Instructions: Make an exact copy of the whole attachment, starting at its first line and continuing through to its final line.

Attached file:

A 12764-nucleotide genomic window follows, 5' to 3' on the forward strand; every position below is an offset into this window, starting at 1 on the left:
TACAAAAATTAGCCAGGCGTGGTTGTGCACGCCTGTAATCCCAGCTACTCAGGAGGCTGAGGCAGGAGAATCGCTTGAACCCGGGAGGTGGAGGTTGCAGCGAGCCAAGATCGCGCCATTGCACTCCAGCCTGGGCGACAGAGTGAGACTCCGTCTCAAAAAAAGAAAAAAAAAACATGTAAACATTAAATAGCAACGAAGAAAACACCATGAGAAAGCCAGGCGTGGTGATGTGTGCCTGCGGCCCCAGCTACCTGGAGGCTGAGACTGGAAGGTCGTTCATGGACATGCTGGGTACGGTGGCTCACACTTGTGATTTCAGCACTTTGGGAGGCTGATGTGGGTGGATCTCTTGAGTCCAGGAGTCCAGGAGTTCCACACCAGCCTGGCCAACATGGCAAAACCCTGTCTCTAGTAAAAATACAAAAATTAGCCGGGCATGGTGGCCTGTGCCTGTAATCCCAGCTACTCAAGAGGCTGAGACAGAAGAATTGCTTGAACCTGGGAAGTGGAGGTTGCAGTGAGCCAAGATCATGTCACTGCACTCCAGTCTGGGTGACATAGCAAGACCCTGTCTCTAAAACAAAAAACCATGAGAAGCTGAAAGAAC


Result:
A 12764-nucleotide genomic window follows, 5' to 3' on the forward strand; every position below is an offset into this window, starting at 1 on the left:
TACAAAAATTAGCCAGGCGTGGTTGTGCACGCCTGTAATCCCAGCTACTCAGGAGGCTGAGGCAGGAGAATCGCTTGAACCCGGGAGGTGGAGGTTGCAGCGAGCCAAGATCGCGCCATTGCACTCCAGCCTGGGCGACAGAGTGAGACTCCGTCTCAAAAAAAGAAAAAAAAAACATGTAAACATTAAATAGCAACGAAGAAAACACCATGAGAAAGCCAGGCGTGGTGATGTGTGCCTGCGGCCCCAGCTACCTGGAGGCTGAGACTGGAAGGTCGTTCATGGACATGCTGGGTACGGTGGCTCACACTTGTGATTTCAGCACTTTGGGAGGCTGATGTGGGTGGATCTCTTGAGTCCAGGAGTCCAGGAGTTCCACACCAGCCTGGCCAACATGGCAAAACCCTGTCTCTAGTAAAAATACAAAAATTAGCCGGGCATGGTGGCCTGTGCCTGTAATCCCAGCTACTCAAGAGGCTGAGACAGAAGAATTGCTTGAACCTGGGAAGTGGAGGTTGCAGTGAGCCAAGATCATGTCACTGCACTCCAGTCTGGGTGACATAGCAAGACCCTGTCTCTAAAACAAAAAACCATGAGAAGCTGAAAGAAC